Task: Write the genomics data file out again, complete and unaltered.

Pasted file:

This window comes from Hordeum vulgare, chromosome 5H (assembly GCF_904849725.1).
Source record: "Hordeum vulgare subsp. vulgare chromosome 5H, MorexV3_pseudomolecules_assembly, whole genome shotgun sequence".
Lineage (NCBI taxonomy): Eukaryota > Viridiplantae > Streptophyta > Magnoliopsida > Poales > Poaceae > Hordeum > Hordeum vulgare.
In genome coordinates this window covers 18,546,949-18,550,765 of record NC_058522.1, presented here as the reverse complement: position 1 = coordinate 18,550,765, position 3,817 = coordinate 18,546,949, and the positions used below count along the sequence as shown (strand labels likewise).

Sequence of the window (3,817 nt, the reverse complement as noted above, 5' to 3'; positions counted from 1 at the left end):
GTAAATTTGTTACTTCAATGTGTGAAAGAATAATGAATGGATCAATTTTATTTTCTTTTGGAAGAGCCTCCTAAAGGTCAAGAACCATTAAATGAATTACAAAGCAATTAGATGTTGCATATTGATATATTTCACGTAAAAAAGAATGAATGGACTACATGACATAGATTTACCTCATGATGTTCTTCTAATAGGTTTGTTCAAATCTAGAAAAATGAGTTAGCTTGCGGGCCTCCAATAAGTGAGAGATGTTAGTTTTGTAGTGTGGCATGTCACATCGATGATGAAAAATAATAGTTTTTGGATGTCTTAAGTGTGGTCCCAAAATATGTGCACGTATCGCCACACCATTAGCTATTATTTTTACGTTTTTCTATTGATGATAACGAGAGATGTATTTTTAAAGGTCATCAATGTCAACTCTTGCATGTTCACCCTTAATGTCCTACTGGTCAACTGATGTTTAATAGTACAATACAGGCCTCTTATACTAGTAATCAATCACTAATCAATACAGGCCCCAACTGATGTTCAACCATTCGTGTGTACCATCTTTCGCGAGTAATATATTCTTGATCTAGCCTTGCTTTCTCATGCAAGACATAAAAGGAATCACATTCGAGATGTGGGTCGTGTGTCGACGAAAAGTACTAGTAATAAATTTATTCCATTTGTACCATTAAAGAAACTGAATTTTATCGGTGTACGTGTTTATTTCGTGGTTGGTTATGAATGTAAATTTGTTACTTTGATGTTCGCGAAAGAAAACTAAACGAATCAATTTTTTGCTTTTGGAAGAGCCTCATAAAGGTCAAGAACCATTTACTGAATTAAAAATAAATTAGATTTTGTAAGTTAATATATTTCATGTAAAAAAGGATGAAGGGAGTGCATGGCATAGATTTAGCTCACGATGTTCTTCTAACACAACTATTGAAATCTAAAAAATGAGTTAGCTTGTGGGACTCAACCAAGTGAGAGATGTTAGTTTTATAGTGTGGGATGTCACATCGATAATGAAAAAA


This window comes from Hordeum vulgare, chromosome 5H (assembly GCF_904849725.1).
Source record: "Hordeum vulgare subsp. vulgare chromosome 5H, MorexV3_pseudomolecules_assembly, whole genome shotgun sequence".
Lineage (NCBI taxonomy): Eukaryota > Viridiplantae > Streptophyta > Magnoliopsida > Poales > Poaceae > Hordeum > Hordeum vulgare.
In genome coordinates this window covers 18,546,949-18,550,765 of record NC_058522.1, presented here as the reverse complement: position 1 = coordinate 18,550,765, position 3,817 = coordinate 18,546,949, and the positions used below count along the sequence as shown (strand labels likewise).

Sequence of the window (3,817 nt, the reverse complement as noted above, 5' to 3'; positions counted from 1 at the left end):
GTAAATTTGTTACTTCAATGTGTGAAAGAATAATGAATGGATCAATTTTATTTTCTTTTGGAAGAGCCTCCTAAAGGTCAAGAACCATTAAATGAATTACAAAGCAATTAGATGTTGCATATTGATATATTTCACGTAAAAAAGAATGAATGGACTACATGACATAGATTTACCTCATGATGTTCTTCTAATAGGTTTGTTCAAATCTAGAAAAATGAGTTAGCTTGCGGGCCTCCAATAAGTGAGAGATGTTAGTTTTGTAGTGTGGCATGTCACATCGATGATGAAAAATAATAGTTTTTGGATGTCTTAAGTGTGGTCCCAAAATATGTGCACGTATCGCCACACCATTAGCTATTATTTTTACGTTTTTCTATTGATGATAACGAGAGATGTATTTTTAAAGGTCATCAATGTCAACTCTTGCATGTTCACCCTTAATGTCCTACTGGTCAACTGATGTTTAATAGTACAATACAGGCCTCTTATACTAGTAATCAATCACTAATCAATACAGGCCCCAACTGATGTTCAACCATTCGTGTGTACCATCTTTCGCGAGTAATATATTCTTGATCTAGCCTTGCTTTCTCATGCAAGACATAAAAGGAATCACATTCGAGATGTGGGTCGTGTGTCGACGAAAAGTACTAGTAATAAATTTATTCCATTTGTACCATTAAAGAAACTGAATTTTATCGGTGTACGTGTTTATTTCGTGGTTGGTTATGAATGTAAATTTGTTACTTTGATGTTCGCGAAAGAAAACTAAACGAATCAATTTTTTGCTTTTGGAAGAGCCTCATAAAGGTCAAGAACCATTTACTGAATTAAAAATAAATTAGATTTTGTAAGTTAATATATTTCATGTAAAAAAGGATGAAGGGAGTGCATGGCATAGATTTAGCTCACGATGTTCTTCTAACACAACTATTGAAATCTAAAAAATGAGTTAGCTTGTGGGACTCAACCAAGTGAGAGATGTTAGTTTTATAGTGTGGGATGTCACATCGATAATGAAAAAA